If you've used Microsoft's Windows 8-style OWA app for iOS, you know how awkward it is. When Microsoft released its Outlook app yesterday for iOS (as well as a preview version for Android), based on the Accompli app it acquired last year, many users rejoiced -- but only because they hadn't actually used the Outlook app.
Sad to say, Outlook for iOS is not very good. It feels both rushed and incomplete.
The Outlook for iOS UI is much cleaner than the OWA app's UI, which has the clunky Windows 8 design. But the text is too small for many people to read, and there are no settings to change the text size. Plus, Outlook doesn't honor iOS's Text Size settings. If you're over 40, you'll likely need reading glasses to use Outlook on even a full-size iPad.
Navigating Outlook email accounts and folders is also difficult, relying on an Android-style hover menu that requires much more effort than Apple Mail's simple "go back a pane" approach. But I give Outlook credit for easy filters, such as showing emails with attachments or unread messages. Although Apple Mail has more such smart filters, you have to set them up yourself.
The OWA app is restricted to Office 365 subscribers only, and solely for Exchange access. By contrast, the Outlook app lets you access any Exchange server (both on-premises and hosted), as well as several popular email services: Gmail, iCloud, Yahoo, and Outlook.com (the old Hotmail). But you can't set up email for other POP or IMAP accounts, as you can in Apple's native Mail app. [UPDATE 2/13/15: Microsoft added IMAP support in an update released today.]
When you set up accounts, Outlook connects with email, calendars, and contacts, not only email. But it doesn't support tasks or notes, which Apple's apps do with Exchange, iCloud, and IMAP accounts — you'll need to use Apple's Reminders and Notes apps for that data.
You can set up cloud storage access for OneDrive, Google Drive, Box, and Dropbox, but oddly when you set up an Office 365 account that has an associated OneDrive account, OneDrive isn't automatically established. Neither is iCloud Drive if you set up an included account. Google Drive is automatically enabled if you set up a Gmail account.
Still, I like the Files view for email, which shows you all files for all active accounts (email and cloud storage) in one take. The user-configurable gestures in the mail list is also nice -- it basically works the same as Mail's feature except you get to choose only one button for each swipe in Outlook, versus several in Mail.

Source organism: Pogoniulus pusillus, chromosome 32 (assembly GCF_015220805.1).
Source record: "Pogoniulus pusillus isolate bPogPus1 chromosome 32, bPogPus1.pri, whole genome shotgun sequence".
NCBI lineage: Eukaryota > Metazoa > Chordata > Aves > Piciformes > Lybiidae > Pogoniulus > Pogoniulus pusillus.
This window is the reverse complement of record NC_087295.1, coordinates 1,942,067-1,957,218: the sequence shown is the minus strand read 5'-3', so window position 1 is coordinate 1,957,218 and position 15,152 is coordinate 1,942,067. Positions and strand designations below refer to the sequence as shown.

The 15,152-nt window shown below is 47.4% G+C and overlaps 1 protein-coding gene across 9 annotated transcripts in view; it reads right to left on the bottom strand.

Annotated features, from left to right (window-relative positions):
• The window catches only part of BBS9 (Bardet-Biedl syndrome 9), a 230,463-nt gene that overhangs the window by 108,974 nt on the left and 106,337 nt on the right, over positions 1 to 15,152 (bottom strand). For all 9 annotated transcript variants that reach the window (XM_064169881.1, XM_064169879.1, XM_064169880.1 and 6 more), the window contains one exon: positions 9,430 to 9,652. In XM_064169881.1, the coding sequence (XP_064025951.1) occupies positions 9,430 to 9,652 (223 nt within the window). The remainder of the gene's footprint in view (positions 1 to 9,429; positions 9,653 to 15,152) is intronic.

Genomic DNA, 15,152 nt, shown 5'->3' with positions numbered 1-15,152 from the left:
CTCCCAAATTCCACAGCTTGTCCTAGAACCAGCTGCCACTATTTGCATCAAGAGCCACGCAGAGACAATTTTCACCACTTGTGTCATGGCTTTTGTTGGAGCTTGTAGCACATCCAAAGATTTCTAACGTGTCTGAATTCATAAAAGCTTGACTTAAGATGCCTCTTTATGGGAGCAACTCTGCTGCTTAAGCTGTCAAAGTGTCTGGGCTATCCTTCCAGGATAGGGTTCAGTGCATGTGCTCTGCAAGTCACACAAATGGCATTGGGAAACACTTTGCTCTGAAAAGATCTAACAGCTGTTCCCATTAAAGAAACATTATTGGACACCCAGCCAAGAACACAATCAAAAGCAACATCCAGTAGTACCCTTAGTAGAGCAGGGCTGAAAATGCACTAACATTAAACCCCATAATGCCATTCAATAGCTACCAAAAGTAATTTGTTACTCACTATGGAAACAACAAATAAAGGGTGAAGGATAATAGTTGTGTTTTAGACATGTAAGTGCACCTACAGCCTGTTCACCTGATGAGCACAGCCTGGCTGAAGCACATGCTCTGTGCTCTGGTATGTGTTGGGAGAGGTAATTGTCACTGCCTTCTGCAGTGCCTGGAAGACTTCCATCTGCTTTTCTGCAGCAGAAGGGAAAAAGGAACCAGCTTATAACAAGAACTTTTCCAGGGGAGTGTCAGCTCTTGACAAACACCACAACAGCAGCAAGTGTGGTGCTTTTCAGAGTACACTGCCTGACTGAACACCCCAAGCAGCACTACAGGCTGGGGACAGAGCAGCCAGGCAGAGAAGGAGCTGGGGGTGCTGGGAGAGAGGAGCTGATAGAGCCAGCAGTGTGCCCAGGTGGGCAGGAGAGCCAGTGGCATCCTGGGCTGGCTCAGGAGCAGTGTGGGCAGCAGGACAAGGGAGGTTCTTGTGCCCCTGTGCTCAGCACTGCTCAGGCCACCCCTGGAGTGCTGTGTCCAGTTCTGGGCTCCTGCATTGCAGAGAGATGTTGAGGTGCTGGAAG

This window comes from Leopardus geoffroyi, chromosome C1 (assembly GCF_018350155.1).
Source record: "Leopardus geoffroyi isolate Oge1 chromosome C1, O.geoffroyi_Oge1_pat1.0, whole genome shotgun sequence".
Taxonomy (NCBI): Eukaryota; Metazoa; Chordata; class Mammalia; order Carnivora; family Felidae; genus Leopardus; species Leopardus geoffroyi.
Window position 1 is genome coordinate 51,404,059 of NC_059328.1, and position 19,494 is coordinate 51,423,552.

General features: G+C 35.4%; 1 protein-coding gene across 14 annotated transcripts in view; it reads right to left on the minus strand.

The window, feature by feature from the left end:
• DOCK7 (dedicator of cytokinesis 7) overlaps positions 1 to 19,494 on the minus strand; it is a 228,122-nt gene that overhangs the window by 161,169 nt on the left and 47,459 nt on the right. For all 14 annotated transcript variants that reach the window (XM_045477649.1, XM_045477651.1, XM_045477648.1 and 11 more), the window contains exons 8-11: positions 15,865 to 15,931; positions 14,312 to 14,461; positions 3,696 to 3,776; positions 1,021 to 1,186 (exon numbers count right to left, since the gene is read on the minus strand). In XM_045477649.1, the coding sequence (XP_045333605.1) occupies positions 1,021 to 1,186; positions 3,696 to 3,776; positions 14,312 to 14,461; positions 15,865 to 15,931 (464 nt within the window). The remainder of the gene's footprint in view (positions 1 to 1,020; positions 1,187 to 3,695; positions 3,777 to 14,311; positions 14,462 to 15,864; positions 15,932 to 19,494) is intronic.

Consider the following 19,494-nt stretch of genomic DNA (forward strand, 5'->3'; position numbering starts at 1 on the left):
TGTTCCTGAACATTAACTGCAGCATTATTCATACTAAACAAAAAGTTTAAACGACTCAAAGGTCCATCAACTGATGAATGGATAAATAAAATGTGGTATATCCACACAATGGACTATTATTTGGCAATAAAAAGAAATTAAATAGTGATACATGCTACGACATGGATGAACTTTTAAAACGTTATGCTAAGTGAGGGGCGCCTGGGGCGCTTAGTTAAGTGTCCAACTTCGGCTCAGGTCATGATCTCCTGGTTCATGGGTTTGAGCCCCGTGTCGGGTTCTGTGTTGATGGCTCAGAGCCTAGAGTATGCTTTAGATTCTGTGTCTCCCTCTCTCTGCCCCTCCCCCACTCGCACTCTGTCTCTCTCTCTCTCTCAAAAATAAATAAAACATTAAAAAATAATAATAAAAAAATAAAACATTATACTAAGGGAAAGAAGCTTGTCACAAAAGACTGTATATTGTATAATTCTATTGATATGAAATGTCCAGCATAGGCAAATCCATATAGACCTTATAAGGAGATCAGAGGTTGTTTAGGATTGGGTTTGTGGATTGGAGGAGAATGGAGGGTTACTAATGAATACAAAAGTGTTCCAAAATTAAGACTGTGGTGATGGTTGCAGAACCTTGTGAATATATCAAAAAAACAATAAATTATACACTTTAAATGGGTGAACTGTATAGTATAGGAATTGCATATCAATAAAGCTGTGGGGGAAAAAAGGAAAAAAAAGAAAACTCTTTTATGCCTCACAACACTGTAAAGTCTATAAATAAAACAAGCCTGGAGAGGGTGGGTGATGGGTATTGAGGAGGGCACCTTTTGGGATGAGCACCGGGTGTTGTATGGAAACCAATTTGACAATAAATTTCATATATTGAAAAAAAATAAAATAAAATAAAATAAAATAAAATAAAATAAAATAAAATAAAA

The Scheduled feature simply puzzles me. You can't schedule an email you are composing, but you can schedule messages you received, which doesn't make sense. There's also no way to mark mail as junk.
The iOS Outlook app has no out-of-office capability, although the OWA and Apple Mail apps do. This is a core Outlook capability on the desktop, so its omission from the iOS version shows the lack of care Microsoft put in this app.
When composing an email, you can check your calendar and send out your availability, as well as create invites, but you can't add people to the invite as you can in Mail or OWA. Recipients get invitation files, but because you can't add people to the invite from the email, you have no record in your calendar as to who was invited and who responded. (You can add people to a calendar invite in the Calendar view.)
The calendar view is likewise frustrating. There's no ability to set up a repeating appointment — a ridiculous omission — and in Exchange, the Location field can't see your meeting rooms, as the OWA app and Outlook on a computer can (but not Apple Mail).
When you set up Exchange and Google accounts their calendars are enabled in the Calendar view of the Outlook app. But not iCloud calendars — those you have to manually enable.
The People pane is quite limited, though useful. You tap a person's name to see all emails, meetings, and files associated with that person, and you can compose an email for a person from the pane. But you can't see any details for people, such as phone numbers. On an iPhone, you can't call someone from Outlook; you still must go through the native Contacts app in iOS to manage and interact with users broadly.
I'd say that Outlook is a decent start for Microsoft in bringing professional email to iOS and Android, except that it's a barely different version of the existing Accompli app, and it does less in some key areas than the awkward OWA app.
Let's be honest: Outlook for iOS and Android is a teaser app for something decent Microsoft might do in the future but is not doing now, a signal that one day we'll get real Outlook on mobile devices.
But currently, neither it nor OWA are good apps. Fortunately, Apple and Google have better apps already on your devices.
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